Declining Physical Activity Levels Are Associated With Increasing Obesity

The recent worldwide increase in obesity has been attributed to environmental factors such as more sedentary lifestyles and excessive food intake. In an article in the American Journal of Clinical Nutrition, Lahti-Koski et al. conducted a series of cross-sectional surveys of Finnish men and women with the aim of assessing the relationship between lifestyle variables and increased obesity over a 15-year period. Food choices, physical activity levels, alcohol consumption, and smoking history were investigated for their associations with body mass index (BMI) and obesity in 24,604 subjects.

The results underscore the importance of regular exercise to maximize the chances of maintaining a normal weight.

Between 1982 and 1997, the authors conducted surveys every 5 years of participants aged 25-64, for a total of 11,857 men and 12,747 women at the conclusion of the study. Subjects completed a self-administered questionnaire on socioeconomic factors, medical history, perceived health, and lifestyle. During the 15 years of the study, obesity incidence levels rose from 15.4% to 19.8% in the men and from 17.2% to 19.4% in the women. Overweight levels rose from 45.5% to 48% in the men, but remained stable at 33% in the women. Among features that had a strong association with obesity were increased consumption of sausage and milk with low vegetable intake, and low physical activity levels. Obesity was more prevalent among women ex-smokers who never drank alcohol and also in male smokers who consumed more than ten drinks per week; and in women who performed physical work, but in men who did not.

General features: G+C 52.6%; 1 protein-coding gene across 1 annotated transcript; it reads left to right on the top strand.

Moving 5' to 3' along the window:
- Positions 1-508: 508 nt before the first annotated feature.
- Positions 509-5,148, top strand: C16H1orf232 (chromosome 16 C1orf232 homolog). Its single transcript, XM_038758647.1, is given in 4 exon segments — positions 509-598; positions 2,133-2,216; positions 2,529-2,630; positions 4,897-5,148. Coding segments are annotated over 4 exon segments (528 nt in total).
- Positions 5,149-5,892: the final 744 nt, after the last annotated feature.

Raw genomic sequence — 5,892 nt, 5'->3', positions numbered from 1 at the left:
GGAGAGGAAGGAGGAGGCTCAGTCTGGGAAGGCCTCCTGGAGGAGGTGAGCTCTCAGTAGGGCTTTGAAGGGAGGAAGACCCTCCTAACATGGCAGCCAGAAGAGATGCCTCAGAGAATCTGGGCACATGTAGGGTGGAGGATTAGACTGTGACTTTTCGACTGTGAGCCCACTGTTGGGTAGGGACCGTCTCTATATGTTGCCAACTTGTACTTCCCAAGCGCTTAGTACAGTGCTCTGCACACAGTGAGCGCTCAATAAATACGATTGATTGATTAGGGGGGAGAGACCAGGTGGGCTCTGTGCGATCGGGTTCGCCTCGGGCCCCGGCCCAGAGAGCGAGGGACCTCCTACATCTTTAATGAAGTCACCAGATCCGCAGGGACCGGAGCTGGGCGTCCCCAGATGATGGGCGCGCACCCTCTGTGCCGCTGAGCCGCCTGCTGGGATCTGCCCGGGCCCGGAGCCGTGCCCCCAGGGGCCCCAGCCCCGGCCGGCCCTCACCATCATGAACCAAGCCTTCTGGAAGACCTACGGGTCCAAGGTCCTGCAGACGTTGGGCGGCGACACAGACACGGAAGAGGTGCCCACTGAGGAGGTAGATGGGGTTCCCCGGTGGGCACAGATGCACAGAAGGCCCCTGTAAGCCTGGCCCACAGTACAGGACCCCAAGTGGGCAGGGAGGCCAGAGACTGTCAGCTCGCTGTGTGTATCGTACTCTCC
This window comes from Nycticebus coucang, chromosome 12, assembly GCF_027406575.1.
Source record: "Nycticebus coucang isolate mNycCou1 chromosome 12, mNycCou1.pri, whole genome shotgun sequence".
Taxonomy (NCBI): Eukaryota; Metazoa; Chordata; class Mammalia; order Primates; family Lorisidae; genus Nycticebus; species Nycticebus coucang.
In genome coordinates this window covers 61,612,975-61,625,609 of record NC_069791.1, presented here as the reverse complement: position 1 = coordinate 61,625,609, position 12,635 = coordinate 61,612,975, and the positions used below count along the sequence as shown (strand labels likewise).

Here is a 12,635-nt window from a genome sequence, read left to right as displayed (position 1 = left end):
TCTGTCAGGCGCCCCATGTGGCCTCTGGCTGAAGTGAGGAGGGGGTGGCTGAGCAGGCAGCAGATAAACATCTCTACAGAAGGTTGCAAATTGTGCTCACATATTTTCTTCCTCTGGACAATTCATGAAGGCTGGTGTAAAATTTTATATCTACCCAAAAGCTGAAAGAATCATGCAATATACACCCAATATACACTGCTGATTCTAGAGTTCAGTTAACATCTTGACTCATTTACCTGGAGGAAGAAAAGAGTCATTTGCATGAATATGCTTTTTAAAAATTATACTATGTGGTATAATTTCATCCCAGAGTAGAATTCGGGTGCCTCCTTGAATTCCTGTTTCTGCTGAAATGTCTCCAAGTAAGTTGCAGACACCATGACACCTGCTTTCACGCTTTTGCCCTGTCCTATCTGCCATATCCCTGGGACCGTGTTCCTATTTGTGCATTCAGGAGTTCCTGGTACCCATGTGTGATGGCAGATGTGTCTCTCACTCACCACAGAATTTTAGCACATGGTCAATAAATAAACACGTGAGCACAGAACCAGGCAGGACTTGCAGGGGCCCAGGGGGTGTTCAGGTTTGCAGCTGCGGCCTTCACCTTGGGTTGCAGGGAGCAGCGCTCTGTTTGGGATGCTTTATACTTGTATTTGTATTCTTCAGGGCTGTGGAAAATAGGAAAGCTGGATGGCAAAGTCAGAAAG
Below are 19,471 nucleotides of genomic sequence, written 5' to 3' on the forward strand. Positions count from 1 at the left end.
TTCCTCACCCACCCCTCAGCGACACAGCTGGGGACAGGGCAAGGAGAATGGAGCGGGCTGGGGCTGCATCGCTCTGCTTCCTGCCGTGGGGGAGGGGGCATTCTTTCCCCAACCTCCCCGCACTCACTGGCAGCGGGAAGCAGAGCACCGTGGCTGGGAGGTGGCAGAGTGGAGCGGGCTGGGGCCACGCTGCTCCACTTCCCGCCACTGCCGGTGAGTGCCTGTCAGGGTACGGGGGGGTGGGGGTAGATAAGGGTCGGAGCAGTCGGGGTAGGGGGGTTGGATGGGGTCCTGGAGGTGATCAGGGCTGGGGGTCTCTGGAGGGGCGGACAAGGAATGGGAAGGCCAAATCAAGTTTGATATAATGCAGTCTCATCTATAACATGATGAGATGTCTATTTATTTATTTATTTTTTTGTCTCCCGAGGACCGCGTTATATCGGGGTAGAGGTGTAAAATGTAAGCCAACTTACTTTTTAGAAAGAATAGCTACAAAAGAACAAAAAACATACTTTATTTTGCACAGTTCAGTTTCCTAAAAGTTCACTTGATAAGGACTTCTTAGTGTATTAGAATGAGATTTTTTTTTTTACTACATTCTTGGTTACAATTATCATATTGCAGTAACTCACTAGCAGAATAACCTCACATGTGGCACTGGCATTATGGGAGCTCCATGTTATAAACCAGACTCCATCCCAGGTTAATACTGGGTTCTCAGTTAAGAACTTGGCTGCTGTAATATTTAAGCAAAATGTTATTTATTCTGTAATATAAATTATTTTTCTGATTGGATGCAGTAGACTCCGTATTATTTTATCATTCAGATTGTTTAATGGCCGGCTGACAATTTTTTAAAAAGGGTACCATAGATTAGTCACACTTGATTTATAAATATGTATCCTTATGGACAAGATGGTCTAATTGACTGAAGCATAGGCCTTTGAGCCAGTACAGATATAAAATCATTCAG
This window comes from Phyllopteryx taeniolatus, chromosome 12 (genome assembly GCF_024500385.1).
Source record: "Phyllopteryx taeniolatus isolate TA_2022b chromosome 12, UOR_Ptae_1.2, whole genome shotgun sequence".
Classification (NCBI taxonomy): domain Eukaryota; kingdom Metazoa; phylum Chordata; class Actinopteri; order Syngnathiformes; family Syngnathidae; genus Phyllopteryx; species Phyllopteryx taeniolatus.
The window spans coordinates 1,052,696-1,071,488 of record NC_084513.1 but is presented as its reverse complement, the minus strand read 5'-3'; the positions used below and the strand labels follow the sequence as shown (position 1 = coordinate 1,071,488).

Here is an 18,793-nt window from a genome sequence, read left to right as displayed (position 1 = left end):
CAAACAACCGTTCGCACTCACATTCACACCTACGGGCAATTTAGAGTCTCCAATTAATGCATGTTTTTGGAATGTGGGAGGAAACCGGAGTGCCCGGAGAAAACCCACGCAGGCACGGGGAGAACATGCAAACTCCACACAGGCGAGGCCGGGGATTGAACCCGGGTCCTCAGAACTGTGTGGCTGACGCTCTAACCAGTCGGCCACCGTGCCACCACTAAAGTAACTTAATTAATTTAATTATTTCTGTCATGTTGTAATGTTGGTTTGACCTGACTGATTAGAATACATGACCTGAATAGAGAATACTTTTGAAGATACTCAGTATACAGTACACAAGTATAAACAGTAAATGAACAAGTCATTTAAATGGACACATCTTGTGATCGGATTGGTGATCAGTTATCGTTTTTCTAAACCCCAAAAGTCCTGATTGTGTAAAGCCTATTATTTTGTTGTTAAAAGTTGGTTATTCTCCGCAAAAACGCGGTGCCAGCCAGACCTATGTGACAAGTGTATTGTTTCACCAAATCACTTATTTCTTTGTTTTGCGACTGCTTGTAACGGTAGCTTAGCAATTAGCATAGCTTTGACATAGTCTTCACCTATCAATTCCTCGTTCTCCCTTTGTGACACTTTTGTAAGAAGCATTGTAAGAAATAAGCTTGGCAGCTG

Changes in physical activity levels over time had the strongest relationship with increasing BMI in the cohort. An increasing intensity level of physical activity during work and leisure time was inversely associated with obesity. The authors conclude that a physically active lifestyle together with abstention from smoking, moderate alcohol consumption, and a variety of healthy foods provide the greatest likelihood of avoiding obesity.

Additional Sources:
Lahti-Koski, Marjaana et al. Associations of body mass index and obesity with physical activity, food choices, alcohol intake, and smoking in the 1982-1997 FINRISK Studies. Am J Clin Nutr 2002;75:809-17.

This release is provided by The American Society for Clinical Nutrition to provide current information on nutrition-related research. This information should not be construed as medical advice. If you have a medical concern, consult your doctor. To see the complete text of this article, please go to:

Source: American Journal of Clinical Nutrition